Roughly 150 million years ago, an unfortunate horseshoe crab found itself in a stagnant lagoon in what is now Germany after a harsh storm. Unable to survive, the crab began its 31-foot death march before finally succumbing, leaving its tiny mark on the world in the form of a fossil.
That story may not sound all that interesting on its own, but the mark that the prehistoric horseshoe crab left wasn’t just its fossil. In 2002, the fossil of the animal was discovered in a layer of limestone in Bavaria, Germany. Remarkably, the crab’s “death march”–or mortichnia–was also visible in the layer, and it was surprisingly well preserved.
It’s not terribly uncommon for a creature’s last steps to be fossilized, researchers say, but it’s very rare to find such a long trackway with the creature preserved along with it. Needless to say, the fossilized 31-foot death march, and the 150 million year-old horseshoe crab at the end of it, is a spectacular find.
“When I first laid my eyes on this specimen in 2008, while on display, I realized how special this fossil truly was. It’s not particularly rare to find these horseshoe crabs at the end of their short traces, but nothing quite as substantially large and scientifically important as this; trackways and tracemakers preserved together in the fossil record is rare,” said Dean Lomax, lead author on the research published August 29 in Ichnos: An International Journal for Plant and Animal Traces.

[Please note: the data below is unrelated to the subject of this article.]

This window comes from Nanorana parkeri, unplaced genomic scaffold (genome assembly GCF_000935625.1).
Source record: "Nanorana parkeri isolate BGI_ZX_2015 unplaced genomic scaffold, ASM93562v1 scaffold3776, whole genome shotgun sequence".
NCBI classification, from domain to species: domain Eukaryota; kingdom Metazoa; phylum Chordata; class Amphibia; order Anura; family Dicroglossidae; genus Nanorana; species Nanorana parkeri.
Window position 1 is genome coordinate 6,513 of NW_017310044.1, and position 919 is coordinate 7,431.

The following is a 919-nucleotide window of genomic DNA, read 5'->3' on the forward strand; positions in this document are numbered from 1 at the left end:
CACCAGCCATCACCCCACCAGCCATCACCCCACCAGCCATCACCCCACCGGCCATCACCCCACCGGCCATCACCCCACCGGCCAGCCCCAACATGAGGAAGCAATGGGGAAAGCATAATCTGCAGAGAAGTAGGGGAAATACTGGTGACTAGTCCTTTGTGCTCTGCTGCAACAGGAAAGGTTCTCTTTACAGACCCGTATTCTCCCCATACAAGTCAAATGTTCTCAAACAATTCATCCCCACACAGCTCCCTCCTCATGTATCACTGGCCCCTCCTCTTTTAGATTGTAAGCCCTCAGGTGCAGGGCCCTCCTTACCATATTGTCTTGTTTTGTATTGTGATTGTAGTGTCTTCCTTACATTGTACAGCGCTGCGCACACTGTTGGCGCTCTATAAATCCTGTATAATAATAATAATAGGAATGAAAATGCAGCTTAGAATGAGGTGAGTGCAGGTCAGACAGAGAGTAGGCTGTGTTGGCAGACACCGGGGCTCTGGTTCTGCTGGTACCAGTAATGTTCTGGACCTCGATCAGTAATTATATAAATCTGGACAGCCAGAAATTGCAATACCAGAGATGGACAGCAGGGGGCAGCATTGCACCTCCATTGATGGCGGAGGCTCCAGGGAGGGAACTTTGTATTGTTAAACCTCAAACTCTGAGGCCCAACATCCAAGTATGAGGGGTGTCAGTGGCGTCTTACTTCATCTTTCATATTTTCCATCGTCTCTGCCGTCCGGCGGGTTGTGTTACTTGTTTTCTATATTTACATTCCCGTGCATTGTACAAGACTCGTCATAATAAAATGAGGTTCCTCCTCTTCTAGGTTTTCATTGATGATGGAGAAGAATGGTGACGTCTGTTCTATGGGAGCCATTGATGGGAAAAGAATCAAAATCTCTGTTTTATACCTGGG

Speaking to the BBC, Lomax said that the lagoon the crab found itself in was anoxic–near the bottom, there was no oxygen–so the crab was doomed as soon as he reached the bottom. It was able to get up and walk after reaching the bottom, as evidenced by the fossil, but it didn’t last long.
“We started to study the specimen closer and saw that the walking patterns and the animal’s behaviour started to change. The leg impressions became deeper and more erratic, the telson (the long spiny tail) started being lifted up and down, up and down, showing that the animal was really being affected by the conditions,” Lomax said.
“Discoveries such as this provide unique insights into the behaviour of extinct species – in this example during the last throes of its life and the environmental conditions that led to its demise.”